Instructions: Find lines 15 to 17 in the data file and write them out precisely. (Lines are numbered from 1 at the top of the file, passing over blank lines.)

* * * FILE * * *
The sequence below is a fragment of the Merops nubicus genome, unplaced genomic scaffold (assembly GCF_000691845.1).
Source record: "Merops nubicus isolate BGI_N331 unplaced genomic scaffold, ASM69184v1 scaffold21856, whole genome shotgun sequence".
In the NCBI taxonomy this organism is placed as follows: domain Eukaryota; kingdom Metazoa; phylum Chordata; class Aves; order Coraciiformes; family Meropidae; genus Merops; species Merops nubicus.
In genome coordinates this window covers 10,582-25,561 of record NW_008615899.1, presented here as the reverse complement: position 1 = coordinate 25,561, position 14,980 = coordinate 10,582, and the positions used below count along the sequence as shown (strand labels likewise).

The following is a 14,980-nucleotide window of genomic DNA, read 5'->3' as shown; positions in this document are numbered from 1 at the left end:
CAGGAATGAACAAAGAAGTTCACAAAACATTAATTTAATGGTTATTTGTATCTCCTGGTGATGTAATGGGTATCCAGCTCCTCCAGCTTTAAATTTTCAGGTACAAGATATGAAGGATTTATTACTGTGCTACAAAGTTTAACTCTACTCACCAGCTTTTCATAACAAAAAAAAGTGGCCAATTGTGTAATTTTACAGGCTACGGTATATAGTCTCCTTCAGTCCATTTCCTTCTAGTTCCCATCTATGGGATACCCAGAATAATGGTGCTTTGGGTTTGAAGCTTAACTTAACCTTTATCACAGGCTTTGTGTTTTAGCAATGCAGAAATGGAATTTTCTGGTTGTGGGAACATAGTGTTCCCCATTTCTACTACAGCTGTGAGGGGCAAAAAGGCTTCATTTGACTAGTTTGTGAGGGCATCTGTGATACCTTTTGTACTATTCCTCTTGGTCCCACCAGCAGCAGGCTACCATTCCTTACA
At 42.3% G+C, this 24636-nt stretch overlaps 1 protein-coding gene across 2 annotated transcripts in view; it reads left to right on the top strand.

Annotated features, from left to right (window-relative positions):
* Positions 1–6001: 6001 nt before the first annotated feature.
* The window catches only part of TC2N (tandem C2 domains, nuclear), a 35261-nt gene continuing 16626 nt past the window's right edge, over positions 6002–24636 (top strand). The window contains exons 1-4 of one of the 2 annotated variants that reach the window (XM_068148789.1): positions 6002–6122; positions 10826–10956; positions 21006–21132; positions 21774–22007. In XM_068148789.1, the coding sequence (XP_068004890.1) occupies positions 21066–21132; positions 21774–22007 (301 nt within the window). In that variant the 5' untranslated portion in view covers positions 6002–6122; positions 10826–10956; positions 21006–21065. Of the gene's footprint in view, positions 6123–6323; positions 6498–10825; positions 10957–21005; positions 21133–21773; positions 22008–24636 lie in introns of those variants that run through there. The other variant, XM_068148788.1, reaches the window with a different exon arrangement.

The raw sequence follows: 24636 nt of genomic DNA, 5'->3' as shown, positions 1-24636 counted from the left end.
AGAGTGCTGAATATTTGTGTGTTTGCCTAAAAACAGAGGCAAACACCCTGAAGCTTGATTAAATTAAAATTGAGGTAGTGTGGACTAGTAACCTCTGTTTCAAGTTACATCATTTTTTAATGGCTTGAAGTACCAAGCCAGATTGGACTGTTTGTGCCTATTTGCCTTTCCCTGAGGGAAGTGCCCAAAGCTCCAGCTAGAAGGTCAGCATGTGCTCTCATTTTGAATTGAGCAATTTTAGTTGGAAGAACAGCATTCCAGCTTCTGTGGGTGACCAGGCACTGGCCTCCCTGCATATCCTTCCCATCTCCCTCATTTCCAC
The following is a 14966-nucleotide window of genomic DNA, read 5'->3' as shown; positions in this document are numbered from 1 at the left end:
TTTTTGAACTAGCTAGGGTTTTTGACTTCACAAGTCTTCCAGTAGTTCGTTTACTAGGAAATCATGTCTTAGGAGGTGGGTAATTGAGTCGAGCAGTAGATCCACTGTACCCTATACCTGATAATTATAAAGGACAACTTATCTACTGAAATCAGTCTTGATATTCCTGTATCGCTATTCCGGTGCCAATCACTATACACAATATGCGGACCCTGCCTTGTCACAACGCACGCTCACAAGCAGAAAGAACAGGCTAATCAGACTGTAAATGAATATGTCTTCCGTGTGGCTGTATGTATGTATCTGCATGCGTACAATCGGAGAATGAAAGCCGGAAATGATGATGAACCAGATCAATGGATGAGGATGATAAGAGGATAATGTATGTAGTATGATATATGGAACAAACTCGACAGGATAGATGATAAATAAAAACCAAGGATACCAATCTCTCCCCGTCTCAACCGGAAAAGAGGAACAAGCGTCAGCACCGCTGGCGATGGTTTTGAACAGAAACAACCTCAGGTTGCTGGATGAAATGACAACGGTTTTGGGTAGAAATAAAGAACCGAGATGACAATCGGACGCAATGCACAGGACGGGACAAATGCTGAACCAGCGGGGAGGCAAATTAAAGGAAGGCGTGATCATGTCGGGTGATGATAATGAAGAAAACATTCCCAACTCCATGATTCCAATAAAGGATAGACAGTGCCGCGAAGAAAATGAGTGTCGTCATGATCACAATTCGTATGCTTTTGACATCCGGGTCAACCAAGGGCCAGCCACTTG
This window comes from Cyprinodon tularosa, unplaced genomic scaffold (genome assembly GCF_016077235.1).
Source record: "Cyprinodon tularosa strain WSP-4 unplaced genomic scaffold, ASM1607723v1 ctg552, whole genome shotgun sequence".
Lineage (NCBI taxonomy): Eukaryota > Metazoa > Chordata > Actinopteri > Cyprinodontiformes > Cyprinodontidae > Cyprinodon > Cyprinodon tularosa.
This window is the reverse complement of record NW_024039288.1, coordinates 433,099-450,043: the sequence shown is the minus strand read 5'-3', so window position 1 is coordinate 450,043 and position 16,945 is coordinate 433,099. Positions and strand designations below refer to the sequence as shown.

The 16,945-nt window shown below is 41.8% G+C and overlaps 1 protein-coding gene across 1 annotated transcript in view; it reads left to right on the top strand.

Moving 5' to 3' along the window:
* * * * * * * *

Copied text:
This window comes from Cyprinodon tularosa, unplaced genomic scaffold (genome assembly GCF_016077235.1).
Source record: "Cyprinodon tularosa strain WSP-4 unplaced genomic scaffold, ASM1607723v1 ctg552, whole genome shotgun sequence".
Lineage (NCBI taxonomy): Eukaryota > Metazoa > Chordata > Actinopteri > Cyprinodontiformes > Cyprinodontidae > Cyprinodon > Cyprinodon tularosa.